Thursday, July 02, 2009

The sky... this is one thing I will miss about living here. Not that this particular photo is award-winning, but the sky here tends to be quite outspoken. During the summer, the sunsets last for hours. The winters have very abrupt, very magnificent sunsets and sunrises. In the winter I find joy in watching the sunrise from the bus stop on my way to work. In the summer, the closest we see to a sunrise is the dusk after the official sunset. Clouds. The clouds stretch, reach out, exist, and when they aren't dominating the sky, they showcase lovely light and colour. I will miss Scotland's sky.

Tonight I went to a friend's birthday night out, came home pretty early, and sat on the hospital's ledge at the corner of our street, watching the sky change colours. Joel is at a gig, so I had the luxury of independence and loneliness. Who can feel lonely when watching such beauty? (no offiense to Joel's company!) While I was sitting quietly, an old Scottish woman walked by and started talking to me (as they so often do). She told me she was going to pick some grass for her cat, that it helped her stomach, and went on to tell me about how she so would love to let her cat outside, but the Cat Protection said there was too much traffic. So she settles for bringing her cat grass. The woman told me she often gets grass from Bearsden (just outside of Glasgow), that's how spoiled she is! I love these people who share their life stories for no apparent reason. I will miss that too.
This is Joel, with the rhubarb cake I made on his lap. I don't want to gloat over the fact that he's slowly beginning to like rhubarb, I really just want to show how sacrificial his love is, to be prepared to like rhubarb, for my sake. This is truly a wonderful man, folks. Seriously, have any of your partners been prepared to give up a lifelong adamant detestation of such an assertive food?

Okay, now let's address the matter at hand: The Biggest Kitchen Table discussion. Today is on Living Deliberately, and Money.

Living Deliberately: This is about living with intention, having your life goals in mind in your everyday actions. It is a departure from living for the moment. For me, I first began thinking about this and practicing it in high school. My close friend who acted as a spiritual and personal mentor to me, Lori, taught me about what it means to live intentionally, and caused me to really meditate on this. I believe we do fairly well at this. It is about a balance - not living fully in the future, but living the present while thinking about and preparing for the future. My goals are varied, alive, and I like to think simple. I want to grow my own vegetables - I've started that this year, with windowpots full of spinach and tomato plants. Just a small step, but a step nonetheless. It helps me learn some things slowly, and hopefully in the future I'll have access to some real dirt to grow things in.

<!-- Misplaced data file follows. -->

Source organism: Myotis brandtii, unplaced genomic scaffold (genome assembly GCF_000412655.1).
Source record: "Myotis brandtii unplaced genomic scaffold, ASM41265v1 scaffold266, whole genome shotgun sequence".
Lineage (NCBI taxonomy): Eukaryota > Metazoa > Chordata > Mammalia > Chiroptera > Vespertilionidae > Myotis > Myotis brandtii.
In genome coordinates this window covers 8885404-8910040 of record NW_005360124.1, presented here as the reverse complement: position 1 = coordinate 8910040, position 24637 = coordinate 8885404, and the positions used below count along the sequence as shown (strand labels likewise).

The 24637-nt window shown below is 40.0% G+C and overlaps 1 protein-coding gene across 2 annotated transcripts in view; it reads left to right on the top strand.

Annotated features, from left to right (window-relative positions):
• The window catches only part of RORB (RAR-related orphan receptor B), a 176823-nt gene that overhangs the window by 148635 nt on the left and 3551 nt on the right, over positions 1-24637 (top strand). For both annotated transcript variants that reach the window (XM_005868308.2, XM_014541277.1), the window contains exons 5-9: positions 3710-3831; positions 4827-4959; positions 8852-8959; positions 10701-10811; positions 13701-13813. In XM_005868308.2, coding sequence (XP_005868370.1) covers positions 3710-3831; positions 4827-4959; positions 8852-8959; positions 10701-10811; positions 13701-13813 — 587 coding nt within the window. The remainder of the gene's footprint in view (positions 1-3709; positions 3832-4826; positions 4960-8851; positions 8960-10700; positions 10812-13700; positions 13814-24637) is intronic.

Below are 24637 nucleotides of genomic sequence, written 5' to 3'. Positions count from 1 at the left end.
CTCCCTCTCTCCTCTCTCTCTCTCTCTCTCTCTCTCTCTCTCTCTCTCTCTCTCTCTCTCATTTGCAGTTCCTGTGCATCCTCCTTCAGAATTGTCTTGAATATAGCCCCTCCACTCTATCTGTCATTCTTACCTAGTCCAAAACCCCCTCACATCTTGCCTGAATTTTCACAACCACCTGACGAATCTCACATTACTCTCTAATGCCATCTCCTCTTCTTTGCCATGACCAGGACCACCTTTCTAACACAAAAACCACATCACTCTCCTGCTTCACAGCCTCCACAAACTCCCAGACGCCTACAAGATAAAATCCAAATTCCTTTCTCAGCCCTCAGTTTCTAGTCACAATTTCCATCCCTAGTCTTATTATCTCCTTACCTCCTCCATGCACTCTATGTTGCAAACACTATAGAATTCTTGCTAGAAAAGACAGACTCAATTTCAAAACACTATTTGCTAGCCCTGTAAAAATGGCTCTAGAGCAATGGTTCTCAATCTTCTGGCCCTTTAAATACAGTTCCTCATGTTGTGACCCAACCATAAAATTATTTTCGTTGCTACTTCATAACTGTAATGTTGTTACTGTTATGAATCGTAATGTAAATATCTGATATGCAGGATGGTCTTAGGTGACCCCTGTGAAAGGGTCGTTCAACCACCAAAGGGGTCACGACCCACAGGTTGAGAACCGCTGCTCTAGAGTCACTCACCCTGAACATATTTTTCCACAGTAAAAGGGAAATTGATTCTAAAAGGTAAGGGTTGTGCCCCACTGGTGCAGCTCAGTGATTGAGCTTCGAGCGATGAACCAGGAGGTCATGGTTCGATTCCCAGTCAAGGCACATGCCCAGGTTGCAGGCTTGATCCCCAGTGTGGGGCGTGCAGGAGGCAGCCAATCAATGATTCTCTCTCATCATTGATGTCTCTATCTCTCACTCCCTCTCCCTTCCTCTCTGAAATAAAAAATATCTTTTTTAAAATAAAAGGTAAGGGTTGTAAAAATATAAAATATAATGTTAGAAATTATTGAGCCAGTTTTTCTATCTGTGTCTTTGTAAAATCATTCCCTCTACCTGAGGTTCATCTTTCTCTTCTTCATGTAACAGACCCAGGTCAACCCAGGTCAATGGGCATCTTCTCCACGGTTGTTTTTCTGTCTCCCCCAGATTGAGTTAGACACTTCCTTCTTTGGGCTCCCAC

Money: Joel and I do well managing our money, out of necessity, and a conviction that 'your money is where your heart is'. We have been given hard lessons to learn in our married life, centred about being dependent and accepting help from others. I hope this prepares us for a future in which we are able to help others in the same way.

We're very careful with our money, and apart from bills like rent and electricity, and my student loan payments, the only thing we really spend money on is food. Food is an area we would like to spend less money on, by making more things ourselves, and growing things ourselves. The spinach has been a success. The main hindrance to making more things homemade is the time factor. As we both essentially work full time, it is difficult to live up to our aspirations We often experiment with this; we were making our own bread for a time earlier in the spring; Joel has made yogurt on occassion; we were in the habit of a weekly from-scratch pizza night.. but when things get busy, these things fall away and we end up buying bread. In that case, we buy nice bread - we tend to buy Polish bread that doesn't have any preservatives - but of course buying things is more expensive, and often not as good quality, as homemade. Both of us look forward to a time when Joel is working, and hopefully I'll have a bit mroe time in the home to do things like this. Food is very important to me (you may have notices). So I look forward to tomorrow when Rhonda looks at the food issue.
Our money goals are essentially: -to eliminate debt (all of the student loan nature) -to have a savings account